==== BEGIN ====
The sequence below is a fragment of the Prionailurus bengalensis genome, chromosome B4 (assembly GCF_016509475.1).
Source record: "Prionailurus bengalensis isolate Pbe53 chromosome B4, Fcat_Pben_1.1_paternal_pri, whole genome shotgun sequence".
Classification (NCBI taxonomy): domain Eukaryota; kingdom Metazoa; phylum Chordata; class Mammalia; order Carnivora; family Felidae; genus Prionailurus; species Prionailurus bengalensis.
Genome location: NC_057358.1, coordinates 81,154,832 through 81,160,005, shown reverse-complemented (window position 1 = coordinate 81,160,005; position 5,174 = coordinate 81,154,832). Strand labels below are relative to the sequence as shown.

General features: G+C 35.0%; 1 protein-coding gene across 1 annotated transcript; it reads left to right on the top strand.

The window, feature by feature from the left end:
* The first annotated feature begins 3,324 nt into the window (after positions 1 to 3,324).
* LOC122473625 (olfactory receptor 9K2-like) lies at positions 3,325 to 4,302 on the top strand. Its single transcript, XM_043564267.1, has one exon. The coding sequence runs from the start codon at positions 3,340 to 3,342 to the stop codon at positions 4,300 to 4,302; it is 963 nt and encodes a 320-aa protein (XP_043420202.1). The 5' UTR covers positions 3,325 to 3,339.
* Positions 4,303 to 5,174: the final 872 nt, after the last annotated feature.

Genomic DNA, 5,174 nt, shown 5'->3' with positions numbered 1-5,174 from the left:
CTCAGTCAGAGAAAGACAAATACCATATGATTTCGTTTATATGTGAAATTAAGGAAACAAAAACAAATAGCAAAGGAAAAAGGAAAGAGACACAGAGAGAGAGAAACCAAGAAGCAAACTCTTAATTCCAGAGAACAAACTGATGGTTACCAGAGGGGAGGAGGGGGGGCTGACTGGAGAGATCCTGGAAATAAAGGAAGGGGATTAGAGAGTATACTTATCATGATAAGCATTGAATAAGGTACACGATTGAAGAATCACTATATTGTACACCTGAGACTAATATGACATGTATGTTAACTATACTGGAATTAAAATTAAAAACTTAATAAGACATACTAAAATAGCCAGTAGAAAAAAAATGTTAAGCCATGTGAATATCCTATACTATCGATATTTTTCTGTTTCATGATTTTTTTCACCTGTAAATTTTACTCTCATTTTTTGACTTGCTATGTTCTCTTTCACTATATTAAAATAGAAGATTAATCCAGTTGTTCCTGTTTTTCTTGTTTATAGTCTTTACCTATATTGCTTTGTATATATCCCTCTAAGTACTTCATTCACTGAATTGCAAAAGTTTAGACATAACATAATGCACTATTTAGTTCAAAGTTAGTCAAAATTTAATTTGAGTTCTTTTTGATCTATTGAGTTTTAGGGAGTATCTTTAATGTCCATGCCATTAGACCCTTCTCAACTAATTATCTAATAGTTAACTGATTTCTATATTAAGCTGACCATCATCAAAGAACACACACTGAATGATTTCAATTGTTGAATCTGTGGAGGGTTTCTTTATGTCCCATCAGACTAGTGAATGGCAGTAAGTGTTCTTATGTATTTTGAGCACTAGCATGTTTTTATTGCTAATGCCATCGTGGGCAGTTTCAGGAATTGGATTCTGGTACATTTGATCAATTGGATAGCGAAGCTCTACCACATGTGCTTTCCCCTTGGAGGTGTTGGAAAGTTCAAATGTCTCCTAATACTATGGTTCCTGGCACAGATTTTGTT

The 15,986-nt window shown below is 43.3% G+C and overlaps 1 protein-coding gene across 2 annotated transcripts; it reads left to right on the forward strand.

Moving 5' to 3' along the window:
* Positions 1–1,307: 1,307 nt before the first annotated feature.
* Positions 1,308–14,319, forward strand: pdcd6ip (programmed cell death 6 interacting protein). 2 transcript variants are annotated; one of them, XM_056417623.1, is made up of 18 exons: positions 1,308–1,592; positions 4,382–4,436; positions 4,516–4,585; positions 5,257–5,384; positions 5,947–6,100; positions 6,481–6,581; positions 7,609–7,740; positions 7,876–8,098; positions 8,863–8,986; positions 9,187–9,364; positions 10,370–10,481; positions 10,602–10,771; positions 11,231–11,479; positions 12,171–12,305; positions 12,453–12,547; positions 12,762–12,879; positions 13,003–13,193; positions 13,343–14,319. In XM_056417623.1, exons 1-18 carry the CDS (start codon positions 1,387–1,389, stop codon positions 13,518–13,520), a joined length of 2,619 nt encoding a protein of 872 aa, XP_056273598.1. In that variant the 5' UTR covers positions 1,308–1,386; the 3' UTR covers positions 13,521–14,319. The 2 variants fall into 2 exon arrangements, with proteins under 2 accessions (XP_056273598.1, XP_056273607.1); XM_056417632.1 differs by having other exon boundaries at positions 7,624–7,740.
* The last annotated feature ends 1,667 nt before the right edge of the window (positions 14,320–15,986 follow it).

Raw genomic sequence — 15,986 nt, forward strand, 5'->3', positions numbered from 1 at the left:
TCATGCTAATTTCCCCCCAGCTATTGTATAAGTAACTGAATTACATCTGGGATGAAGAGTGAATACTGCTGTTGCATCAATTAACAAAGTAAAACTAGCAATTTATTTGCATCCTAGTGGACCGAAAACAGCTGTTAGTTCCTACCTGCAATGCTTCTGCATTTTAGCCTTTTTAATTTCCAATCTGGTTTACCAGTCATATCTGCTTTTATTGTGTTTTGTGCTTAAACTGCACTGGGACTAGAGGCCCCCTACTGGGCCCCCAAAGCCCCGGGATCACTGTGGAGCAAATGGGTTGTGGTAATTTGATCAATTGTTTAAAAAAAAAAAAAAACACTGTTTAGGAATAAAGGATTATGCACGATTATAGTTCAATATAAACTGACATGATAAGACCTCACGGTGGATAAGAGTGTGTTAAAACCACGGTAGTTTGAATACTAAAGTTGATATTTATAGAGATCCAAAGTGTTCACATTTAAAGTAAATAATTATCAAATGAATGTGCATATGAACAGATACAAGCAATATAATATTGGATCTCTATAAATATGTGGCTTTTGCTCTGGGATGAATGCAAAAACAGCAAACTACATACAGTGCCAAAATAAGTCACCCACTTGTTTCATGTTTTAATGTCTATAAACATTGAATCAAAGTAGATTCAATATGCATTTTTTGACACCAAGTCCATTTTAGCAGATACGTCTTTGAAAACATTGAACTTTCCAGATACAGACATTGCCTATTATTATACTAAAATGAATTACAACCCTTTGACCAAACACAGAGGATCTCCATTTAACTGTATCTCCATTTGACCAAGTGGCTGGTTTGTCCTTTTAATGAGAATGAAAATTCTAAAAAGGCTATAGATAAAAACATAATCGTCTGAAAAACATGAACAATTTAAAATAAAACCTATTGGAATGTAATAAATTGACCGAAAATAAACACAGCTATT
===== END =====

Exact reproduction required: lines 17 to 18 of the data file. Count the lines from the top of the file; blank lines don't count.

Raw genomic sequence — 15,986 nt, forward strand, 5'->3', positions numbered from 1 at the left:
TCATGCTAATTTCCCCCCAGCTATTGTATAAGTAACTGAATTACATCTGGGATGAAGAGTGAATACTGCTGTTGCATCAATTAACAAAGTAAAACTAGCAATTTATTTGCATCCTAGTGGACCGAAAACAGCTGTTAGTTCCTACCTGCAATGCTTCTGCATTTTAGCCTTTTTAATTTCCAATCTGGTTTACCAGTCATATCTGCTTTTATTGTGTTTTGTGCTTAAACTGCACTGGGACTAGAGGCCCCCTACTGGGCCCCCAAAGCCCCGGGATCACTGTGGAGCAAATGGGTTGTGGTAATTTGATCAATTGTTTAAAAAAAAAAAAAAACACTGTTTAGGAATAAAGGATTATGCACGATTATAGTTCAATATAAACTGACATGATAAGACCTCACGGTGGATAAGAGTGTGTTAAAACCACGGTAGTTTGAATACTAAAGTTGATATTTATAGAGATCCAAAGTGTTCACATTTAAAGTAAATAATTATCAAATGAATGTGCATATGAACAGATACAAGCAATATAATATTGGATCTCTATAAATATGTGGCTTTTGCTCTGGGATGAATGCAAAAACAGCAAACTACATACAGTGCCAAAATAAGTCACCCACTTGTTTCATGTTTTAATGTCTATAAACATTGAATCAAAGTAGATTCAATATGCATTTTTTGACACCAAGTCCATTTTAGCAGATACGTCTTTGAAAACATTGAACTTTCCAGATACAGACATTGCCTATTATTATACTAAAATGAATTACAACCCTTTGACCAAACACAGAGGATCTCCATTTAACTGTATCTCCATTTGACCAAGTGGCTGGTTTGTCCTTTTAATGAGAATGAAAATTCTAAAAAGGCTATAGATAAAAACATAATCGTCTGAAAAACATGAACAATTTAAAATAAAACCTATTGGAATGTAATAAATTGACCGAAAATAAACACAGCTATT